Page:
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ABSTRACT: The first aldosterone blocker, spironolactone, initially was used as a diuretic but was accompanied by a significant amount of side effects that necessitated the withdrawal of the drug in a relevant number of patients. The discovery of the many receptor-mediated actions of aldosterone in several different organs greatly contributed to expand the indications of aldosterone blockers. Eplerenone was the second component of this class of drugs and differed from spironolactone because of its significantly better safety, albeit this was accompanied by a lower potency when used at equinumeric doses. Although these two drugs were being used in clinical practice, the epithelial sodium channel blockers, amiloride and triamterene, with a similar antialdosterone action, continued to be used in clinical practice in combination with thiazides and loop diuretics. New members of the third and fourth generation of mineralocorticoid receptor antagonists and aldosterone synthase inhibitors are in development. These new compounds, which include the new nonsteroidal mineralocorticoid-receptor antagonists and aldosterone synthase inhibitors, try to maintain adequate efficacy, avoiding the drawbacks of spironolactone and eplerenone. Ongoing studies will show the certainty of the capacities of these new compounds to override the virtues of the first mineralocorticoid-receptor spironolactone while avoiding the side effects leading so frequently to the withdrawal of the drug, including a significantly lower prevalence of hyperkalemia when chronic kidney disease is present.Seminars in Nephrology 05/2014; · 2.94 Impact Factor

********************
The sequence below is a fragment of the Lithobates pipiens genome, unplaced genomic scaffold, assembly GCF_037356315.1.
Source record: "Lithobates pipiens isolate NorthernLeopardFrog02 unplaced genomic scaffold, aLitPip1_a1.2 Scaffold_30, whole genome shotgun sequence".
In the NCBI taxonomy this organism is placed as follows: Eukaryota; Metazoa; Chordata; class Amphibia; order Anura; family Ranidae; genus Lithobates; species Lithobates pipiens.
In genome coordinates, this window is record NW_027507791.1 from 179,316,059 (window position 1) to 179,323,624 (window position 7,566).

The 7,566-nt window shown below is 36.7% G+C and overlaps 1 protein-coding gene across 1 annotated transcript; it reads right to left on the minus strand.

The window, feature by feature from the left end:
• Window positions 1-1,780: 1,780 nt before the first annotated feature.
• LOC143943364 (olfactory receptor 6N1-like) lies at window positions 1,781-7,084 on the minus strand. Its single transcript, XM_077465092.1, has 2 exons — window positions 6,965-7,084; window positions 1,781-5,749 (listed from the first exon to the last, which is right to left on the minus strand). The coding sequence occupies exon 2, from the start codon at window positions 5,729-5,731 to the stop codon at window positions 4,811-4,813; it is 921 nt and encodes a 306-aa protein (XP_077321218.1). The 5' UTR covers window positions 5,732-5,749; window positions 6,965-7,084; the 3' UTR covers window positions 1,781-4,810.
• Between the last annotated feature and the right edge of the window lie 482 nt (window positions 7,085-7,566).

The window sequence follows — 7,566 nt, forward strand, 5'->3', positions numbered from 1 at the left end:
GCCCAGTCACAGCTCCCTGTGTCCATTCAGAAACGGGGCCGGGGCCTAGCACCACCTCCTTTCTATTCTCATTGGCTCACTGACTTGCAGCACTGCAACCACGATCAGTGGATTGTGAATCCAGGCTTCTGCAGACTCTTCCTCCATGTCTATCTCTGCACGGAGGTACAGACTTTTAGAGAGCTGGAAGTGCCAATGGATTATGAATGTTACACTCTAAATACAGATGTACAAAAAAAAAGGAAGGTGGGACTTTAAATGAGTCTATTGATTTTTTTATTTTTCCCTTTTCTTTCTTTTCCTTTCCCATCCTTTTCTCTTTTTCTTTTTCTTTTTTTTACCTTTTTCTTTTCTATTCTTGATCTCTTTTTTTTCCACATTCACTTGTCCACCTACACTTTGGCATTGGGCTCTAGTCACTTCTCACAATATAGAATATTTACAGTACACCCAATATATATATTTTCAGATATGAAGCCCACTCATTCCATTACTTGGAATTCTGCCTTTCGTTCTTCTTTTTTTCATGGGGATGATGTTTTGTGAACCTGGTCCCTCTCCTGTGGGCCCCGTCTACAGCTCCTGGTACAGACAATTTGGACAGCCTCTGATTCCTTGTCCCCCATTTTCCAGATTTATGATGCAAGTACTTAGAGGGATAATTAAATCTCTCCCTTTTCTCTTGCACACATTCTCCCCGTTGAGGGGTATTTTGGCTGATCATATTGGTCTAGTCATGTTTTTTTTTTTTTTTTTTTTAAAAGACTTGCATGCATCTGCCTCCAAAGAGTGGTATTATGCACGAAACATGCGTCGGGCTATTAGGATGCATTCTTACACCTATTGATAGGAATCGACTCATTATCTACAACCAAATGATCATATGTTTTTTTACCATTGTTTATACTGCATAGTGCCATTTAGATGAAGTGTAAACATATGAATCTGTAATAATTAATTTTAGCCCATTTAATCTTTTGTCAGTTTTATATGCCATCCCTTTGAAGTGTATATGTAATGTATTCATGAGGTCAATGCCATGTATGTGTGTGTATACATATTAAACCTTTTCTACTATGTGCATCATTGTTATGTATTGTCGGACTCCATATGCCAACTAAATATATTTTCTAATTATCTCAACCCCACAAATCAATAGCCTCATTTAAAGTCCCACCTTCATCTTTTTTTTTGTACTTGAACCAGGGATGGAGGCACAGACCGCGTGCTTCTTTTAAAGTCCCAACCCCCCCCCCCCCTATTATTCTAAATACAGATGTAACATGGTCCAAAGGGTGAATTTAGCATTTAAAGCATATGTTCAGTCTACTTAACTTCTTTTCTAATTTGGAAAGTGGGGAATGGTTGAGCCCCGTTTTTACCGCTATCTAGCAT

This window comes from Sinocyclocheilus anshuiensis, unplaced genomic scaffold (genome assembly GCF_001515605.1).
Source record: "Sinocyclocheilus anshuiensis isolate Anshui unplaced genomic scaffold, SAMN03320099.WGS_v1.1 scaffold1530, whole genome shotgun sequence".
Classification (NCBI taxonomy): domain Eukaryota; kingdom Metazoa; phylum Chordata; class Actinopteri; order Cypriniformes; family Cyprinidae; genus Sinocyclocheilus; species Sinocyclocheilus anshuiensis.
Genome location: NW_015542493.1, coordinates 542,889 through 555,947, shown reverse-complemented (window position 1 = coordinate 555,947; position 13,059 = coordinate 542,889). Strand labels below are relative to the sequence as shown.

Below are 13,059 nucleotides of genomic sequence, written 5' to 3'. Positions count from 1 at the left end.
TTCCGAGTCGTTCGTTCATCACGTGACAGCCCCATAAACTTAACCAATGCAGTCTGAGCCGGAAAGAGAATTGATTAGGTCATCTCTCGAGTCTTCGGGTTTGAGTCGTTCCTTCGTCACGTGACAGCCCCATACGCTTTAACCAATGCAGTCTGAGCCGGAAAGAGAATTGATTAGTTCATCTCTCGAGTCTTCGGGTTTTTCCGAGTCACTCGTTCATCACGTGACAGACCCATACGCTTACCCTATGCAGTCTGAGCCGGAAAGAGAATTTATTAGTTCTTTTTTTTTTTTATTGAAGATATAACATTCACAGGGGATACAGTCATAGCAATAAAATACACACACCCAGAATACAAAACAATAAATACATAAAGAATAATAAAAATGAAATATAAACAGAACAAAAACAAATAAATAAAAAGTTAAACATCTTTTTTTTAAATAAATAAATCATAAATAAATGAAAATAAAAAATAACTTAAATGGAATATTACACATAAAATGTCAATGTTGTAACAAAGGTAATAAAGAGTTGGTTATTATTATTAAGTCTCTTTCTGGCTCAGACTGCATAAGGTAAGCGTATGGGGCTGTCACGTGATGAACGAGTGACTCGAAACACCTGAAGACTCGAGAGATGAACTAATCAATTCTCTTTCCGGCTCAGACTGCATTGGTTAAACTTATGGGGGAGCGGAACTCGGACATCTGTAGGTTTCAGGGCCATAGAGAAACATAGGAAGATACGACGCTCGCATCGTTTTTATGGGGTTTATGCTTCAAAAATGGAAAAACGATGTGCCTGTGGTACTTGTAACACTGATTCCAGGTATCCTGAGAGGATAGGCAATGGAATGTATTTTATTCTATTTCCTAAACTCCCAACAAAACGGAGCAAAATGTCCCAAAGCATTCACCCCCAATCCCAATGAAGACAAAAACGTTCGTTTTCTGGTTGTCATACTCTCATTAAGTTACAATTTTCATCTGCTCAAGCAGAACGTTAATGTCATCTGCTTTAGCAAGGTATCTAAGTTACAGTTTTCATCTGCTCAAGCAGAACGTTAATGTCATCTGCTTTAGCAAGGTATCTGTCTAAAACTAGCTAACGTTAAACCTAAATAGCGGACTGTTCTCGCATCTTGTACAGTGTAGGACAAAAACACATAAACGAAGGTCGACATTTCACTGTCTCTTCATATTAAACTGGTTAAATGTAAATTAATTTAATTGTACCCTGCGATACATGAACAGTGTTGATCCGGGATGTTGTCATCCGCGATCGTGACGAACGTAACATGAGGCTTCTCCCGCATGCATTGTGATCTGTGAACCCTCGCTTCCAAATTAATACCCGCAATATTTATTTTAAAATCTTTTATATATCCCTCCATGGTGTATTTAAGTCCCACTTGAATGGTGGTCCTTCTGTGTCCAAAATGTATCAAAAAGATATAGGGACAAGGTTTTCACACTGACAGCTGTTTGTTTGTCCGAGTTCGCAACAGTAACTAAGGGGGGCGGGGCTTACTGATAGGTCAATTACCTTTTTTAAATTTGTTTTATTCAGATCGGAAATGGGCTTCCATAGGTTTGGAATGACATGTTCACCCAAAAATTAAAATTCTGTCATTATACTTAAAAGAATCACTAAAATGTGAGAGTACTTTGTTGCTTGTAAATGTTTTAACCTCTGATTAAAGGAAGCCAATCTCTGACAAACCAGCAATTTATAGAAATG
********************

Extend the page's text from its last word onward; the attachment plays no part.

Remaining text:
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ABSTRACT: Cardiac toxicity is a side-effect of anti-cancer treatment including radiotherapy and this translational study was initiated to characterize radiation-induced cardiac side effects in a population of breast cancer patients and in experimental models in order to identify novel therapeutic target. The size of the heart was evaluated in CO-HO-RT patients by measuring the Cardiac-Contact-Distance before and after radiotherapy (48months of follow-up). In parallel, fibrogenic signals were studied in a severe case of human radiation-induced pericarditis. Lastly, radiation-induced cardiac damage was studied in mice and in rat neonatal cardiac cardiomyocytes. In patients, time dependent enhancement of the CCD was measured suggesting occurrence of cardiac hypertrophy. In the case of human radiation-induced pericarditis, we measured the activation of fibrogenic (CTGF, RhoA) and remodeling (MMP2) signals. In irradiated mice, we documented decreased contractile function, enlargement of the ventricular cavity and long-term modification of the time constant of decay of Ca(2+) transients. Both hypertrophy and amyloid deposition were correlated with the induction of Epac-1; whereas radiation-induced fibrosis correlated with Rho/CTGF activation. Transactivation studies support Epac contribution in hypertrophy stimulation and showed that radiotherapy and Epac displayed specific and synergistic signals. Epac-1 has been identified as a novel regulator of radiation-induced hypertrophy and amyloidosis but not fibrosis in the heart.Radiotherapy and Oncology 04/2014; · 4.86 Impact Factor